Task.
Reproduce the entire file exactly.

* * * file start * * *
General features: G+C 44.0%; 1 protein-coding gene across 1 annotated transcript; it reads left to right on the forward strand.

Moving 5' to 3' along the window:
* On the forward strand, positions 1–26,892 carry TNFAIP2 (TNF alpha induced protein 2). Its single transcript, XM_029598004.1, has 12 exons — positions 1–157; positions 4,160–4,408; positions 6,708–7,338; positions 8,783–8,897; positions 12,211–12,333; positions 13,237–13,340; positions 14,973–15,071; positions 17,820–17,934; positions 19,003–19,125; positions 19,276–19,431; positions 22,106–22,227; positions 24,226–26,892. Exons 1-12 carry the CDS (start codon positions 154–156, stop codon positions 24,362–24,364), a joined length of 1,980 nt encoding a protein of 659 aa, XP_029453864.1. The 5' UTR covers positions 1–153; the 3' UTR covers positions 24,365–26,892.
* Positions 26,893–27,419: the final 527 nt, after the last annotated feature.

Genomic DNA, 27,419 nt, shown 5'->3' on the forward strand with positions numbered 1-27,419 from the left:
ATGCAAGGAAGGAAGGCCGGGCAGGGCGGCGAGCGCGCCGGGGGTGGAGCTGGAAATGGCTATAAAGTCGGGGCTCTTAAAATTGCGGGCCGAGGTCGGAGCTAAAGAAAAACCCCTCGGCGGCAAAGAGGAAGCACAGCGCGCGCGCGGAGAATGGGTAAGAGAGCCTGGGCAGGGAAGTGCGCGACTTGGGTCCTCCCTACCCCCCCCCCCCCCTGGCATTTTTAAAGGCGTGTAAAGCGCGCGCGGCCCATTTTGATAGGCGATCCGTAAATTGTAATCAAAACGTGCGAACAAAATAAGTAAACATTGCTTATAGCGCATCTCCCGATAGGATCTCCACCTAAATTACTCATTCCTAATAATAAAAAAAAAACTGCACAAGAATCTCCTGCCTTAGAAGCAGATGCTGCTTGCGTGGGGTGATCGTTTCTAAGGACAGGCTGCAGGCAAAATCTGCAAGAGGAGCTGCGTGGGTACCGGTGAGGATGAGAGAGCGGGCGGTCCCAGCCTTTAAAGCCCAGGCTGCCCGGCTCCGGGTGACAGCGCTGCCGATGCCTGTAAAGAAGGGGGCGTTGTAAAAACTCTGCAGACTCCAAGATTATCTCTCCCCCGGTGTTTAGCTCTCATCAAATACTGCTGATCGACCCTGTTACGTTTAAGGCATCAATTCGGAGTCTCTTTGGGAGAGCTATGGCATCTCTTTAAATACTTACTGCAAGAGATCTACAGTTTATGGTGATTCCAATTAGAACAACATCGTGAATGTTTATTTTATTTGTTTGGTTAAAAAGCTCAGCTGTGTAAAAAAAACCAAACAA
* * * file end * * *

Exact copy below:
General features: G+C 44.0%; 1 protein-coding gene across 1 annotated transcript; it reads left to right on the forward strand.

Moving 5' to 3' along the window:
* On the forward strand, positions 1–26,892 carry TNFAIP2 (TNF alpha induced protein 2). Its single transcript, XM_029598004.1, has 12 exons — positions 1–157; positions 4,160–4,408; positions 6,708–7,338; positions 8,783–8,897; positions 12,211–12,333; positions 13,237–13,340; positions 14,973–15,071; positions 17,820–17,934; positions 19,003–19,125; positions 19,276–19,431; positions 22,106–22,227; positions 24,226–26,892. Exons 1-12 carry the CDS (start codon positions 154–156, stop codon positions 24,362–24,364), a joined length of 1,980 nt encoding a protein of 659 aa, XP_029453864.1. The 5' UTR covers positions 1–153; the 3' UTR covers positions 24,365–26,892.
* Positions 26,893–27,419: the final 527 nt, after the last annotated feature.

Genomic DNA, 27,419 nt, shown 5'->3' on the forward strand with positions numbered 1-27,419 from the left:
ATGCAAGGAAGGAAGGCCGGGCAGGGCGGCGAGCGCGCCGGGGGTGGAGCTGGAAATGGCTATAAAGTCGGGGCTCTTAAAATTGCGGGCCGAGGTCGGAGCTAAAGAAAAACCCCTCGGCGGCAAAGAGGAAGCACAGCGCGCGCGCGGAGAATGGGTAAGAGAGCCTGGGCAGGGAAGTGCGCGACTTGGGTCCTCCCTACCCCCCCCCCCCCCTGGCATTTTTAAAGGCGTGTAAAGCGCGCGCGGCCCATTTTGATAGGCGATCCGTAAATTGTAATCAAAACGTGCGAACAAAATAAGTAAACATTGCTTATAGCGCATCTCCCGATAGGATCTCCACCTAAATTACTCATTCCTAATAATAAAAAAAAAACTGCACAAGAATCTCCTGCCTTAGAAGCAGATGCTGCTTGCGTGGGGTGATCGTTTCTAAGGACAGGCTGCAGGCAAAATCTGCAAGAGGAGCTGCGTGGGTACCGGTGAGGATGAGAGAGCGGGCGGTCCCAGCCTTTAAAGCCCAGGCTGCCCGGCTCCGGGTGACAGCGCTGCCGATGCCTGTAAAGAAGGGGGCGTTGTAAAAACTCTGCAGACTCCAAGATTATCTCTCCCCCGGTGTTTAGCTCTCATCAAATACTGCTGATCGACCCTGTTACGTTTAAGGCATCAATTCGGAGTCTCTTTGGGAGAGCTATGGCATCTCTTTAAATACTTACTGCAAGAGATCTACAGTTTATGGTGATTCCAATTAGAACAACATCGTGAATGTTTATTTTATTTGTTTGGTTAAAAAGCTCAGCTGTGTAAAAAAAACCAAACAA